Newswise — Toronto - Zachary Zhong was familiar with his grandparents' accounts of the Japanese onslaught in 1944 that targeted nearby districts within his birthplace in China. With the continuous progress of the Japanese military, innocent lives were lost or wounded, prompting some individuals to seek refuge within his ancestral abode while others sought safety elsewhere.

Etched firmly within the collective recollections of the community, the ramifications of a revived territorial dispute between Japan and China in 2012 intrigued Zhong. Now serving as an assistant professor of marketing at the Rotman School of Management, University of Toronto, he delved into the repercussions on automobile sales in Guangxi province during that period. Notably, Guangxi suffered the highest civilian casualty toll among all Chinese provinces during the war.

“Across generations, those historical memories get passed down to present-day consumers,” said Prof. Zhong.

Counties that fell victim to the invasion witnessed a decline of 6.8 percent in Japanese car sales, coupled with a 5.3 percent upturn in the demand for Chinese automobiles, in the aftermath of the 2012 territorial dispute. This contrasted with unaffected counties within Guangxi province. The impact was particularly pronounced for larger, pricier vehicles and in counties with a higher proportion of individuals born prior to 1936. Significantly, the consequences endured for over two years, indicating a lasting effect.

Professor Zhong and his research partner, Nan Chen from the National University of Singapore, conducted a comprehensive analysis using China's vehicle registration data for the top 100 bestselling car models. Additionally, they examined provincial archival records containing information on losses and casualties, categorized by county, during the Imperial Japanese Army's "Operation Ichi-Go." This military campaign occurred between late September 1944 and early January 1945, resulting in the occupation of approximately two-thirds of Guangxi province by the Imperial Japanese Army.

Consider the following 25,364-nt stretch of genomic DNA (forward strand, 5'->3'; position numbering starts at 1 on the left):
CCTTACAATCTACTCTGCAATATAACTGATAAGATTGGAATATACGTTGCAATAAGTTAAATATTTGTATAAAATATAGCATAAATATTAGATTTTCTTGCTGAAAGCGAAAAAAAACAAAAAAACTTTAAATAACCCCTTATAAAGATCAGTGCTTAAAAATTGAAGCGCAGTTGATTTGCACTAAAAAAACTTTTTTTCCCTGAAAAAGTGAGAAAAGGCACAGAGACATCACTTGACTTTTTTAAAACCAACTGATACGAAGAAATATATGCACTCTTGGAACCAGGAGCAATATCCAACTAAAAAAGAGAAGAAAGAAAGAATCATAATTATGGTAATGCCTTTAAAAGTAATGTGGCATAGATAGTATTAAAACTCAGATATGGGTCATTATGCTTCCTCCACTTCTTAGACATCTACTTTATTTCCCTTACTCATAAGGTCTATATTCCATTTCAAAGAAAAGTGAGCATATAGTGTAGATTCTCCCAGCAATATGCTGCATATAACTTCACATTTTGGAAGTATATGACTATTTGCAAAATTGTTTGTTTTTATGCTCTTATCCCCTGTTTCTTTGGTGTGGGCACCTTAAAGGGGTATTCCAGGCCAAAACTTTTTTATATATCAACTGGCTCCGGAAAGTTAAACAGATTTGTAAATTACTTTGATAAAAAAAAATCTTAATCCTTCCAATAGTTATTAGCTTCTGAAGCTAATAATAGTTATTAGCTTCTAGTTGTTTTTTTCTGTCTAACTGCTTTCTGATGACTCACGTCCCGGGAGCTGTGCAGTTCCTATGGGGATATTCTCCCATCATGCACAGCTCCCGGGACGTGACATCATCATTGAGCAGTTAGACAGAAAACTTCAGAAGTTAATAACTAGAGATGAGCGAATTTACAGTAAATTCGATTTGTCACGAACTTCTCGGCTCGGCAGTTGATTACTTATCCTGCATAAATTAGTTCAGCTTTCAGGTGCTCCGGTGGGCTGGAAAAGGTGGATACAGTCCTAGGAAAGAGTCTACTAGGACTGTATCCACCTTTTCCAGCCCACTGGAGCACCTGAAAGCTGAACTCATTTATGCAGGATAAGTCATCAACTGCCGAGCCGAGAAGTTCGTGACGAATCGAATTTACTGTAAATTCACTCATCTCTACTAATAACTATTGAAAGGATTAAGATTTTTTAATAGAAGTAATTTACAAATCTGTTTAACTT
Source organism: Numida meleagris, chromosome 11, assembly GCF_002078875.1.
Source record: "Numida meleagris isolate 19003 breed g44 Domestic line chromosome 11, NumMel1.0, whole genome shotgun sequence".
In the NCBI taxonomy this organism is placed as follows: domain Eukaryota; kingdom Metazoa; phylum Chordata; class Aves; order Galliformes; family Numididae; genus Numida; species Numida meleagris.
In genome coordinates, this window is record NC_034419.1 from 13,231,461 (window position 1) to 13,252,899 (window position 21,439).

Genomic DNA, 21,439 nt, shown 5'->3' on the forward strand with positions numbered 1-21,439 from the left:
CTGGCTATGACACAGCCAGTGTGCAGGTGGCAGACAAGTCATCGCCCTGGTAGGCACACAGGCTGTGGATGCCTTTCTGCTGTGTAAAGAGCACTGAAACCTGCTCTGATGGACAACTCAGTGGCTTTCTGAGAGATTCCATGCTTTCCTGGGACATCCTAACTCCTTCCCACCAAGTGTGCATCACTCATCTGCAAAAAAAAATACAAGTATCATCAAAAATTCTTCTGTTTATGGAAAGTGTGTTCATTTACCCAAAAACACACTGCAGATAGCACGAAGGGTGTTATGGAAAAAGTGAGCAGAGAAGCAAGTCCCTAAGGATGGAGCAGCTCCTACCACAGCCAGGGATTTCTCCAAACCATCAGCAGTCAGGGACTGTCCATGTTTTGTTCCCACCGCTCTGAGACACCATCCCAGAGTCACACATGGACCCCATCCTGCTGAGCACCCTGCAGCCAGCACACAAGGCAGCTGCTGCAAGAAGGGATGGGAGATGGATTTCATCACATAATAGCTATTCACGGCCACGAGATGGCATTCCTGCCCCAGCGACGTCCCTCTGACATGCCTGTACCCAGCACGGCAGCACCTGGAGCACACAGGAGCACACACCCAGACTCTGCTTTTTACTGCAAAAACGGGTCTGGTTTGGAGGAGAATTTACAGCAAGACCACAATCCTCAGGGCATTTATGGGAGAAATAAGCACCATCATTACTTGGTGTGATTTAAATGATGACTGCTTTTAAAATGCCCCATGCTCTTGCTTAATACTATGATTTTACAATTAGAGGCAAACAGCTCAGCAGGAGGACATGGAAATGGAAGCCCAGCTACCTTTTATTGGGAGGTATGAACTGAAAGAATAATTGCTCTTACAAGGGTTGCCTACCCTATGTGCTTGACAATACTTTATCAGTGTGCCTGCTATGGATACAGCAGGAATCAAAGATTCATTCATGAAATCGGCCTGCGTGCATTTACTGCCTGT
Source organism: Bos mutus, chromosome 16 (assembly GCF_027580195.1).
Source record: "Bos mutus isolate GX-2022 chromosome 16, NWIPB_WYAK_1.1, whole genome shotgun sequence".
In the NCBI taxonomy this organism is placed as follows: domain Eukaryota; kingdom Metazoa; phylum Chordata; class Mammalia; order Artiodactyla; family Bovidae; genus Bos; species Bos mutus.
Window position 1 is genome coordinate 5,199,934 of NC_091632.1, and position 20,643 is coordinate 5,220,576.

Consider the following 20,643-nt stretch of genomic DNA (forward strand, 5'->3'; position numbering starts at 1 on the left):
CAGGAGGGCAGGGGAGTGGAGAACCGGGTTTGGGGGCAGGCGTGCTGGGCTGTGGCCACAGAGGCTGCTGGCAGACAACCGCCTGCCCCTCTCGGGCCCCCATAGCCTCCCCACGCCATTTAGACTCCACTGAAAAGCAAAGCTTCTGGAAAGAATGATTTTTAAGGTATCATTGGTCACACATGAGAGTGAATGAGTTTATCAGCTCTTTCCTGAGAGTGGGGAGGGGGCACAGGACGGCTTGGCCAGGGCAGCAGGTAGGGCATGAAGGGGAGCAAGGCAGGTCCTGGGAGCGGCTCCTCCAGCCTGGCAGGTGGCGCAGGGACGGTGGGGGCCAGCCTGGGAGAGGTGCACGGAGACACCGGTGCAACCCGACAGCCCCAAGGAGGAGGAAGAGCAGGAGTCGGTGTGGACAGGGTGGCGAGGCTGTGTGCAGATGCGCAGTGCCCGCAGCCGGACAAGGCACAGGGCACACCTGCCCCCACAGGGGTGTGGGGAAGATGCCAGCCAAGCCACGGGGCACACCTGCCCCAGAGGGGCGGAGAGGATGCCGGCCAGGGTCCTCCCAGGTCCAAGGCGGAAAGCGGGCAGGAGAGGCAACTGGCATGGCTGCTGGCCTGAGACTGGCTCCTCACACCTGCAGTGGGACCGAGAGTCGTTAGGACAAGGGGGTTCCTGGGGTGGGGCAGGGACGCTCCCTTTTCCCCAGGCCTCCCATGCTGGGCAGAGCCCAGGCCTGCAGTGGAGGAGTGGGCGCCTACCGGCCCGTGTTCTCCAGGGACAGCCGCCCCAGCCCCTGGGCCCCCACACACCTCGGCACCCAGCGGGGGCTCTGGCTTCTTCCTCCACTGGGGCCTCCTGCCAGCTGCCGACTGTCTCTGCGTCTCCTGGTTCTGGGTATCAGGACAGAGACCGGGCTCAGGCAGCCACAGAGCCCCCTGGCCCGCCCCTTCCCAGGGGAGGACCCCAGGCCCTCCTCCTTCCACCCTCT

Following the normalization of China-Japan relations in 1972, a persistent disagreement persisted concerning the sovereignty of a cluster of islands situated in the East China Sea. Tensions escalated in August and September 2012 when the Japanese government decided to nationalize the primary islands, sparking extensive protests across numerous Chinese cities. This move reignited the long-standing dispute between the two countries and further exacerbated their strained relations.

Despite the fact that Japanese cars were manufactured in China through collaborative Chinese-Japanese ventures, the effects on car purchases were still evident. Interestingly, car models with names that were less distinctly Japanese did not experience as significant of an impact. This suggests that the perceived association with Japanese identity played a role in shaping consumer behavior and preferences during that period.

In contrast, the sales of a local independent brand, which emerged from a Japanese joint venture, remained unaffected by the "history effect." This observation offers valuable insights into how foreign brands can potentially mitigate the enduring impacts of past conflicts on consumer behavior. By establishing partnerships and collaborations with local entities, foreign brands can distance themselves from historical tensions, thereby minimizing the negative associations and preserving consumer trust and preference.

“Start a local brand,” said Prof. Zhong. “You can take advantage of the local association.”

Foreign companies can also try to play down the associations of their products with their country of origin. 

Amidst the prevailing geopolitical tensions and protectionist measures, Professor Zhong suggests that the most effective way to steer clear of the lingering business repercussions of history is to avoid invading other countries altogether. As highlighted in their research paper, the enduring grudges held by people against invaders serve as a reminder of the lasting negative impact such actions can have. By promoting peaceful and cooperative approaches, businesses can strive to build positive relationships and foster an environment conducive to long-term success and growth.

The paper was published in Marketing Science.

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Journal Link: Marketing Science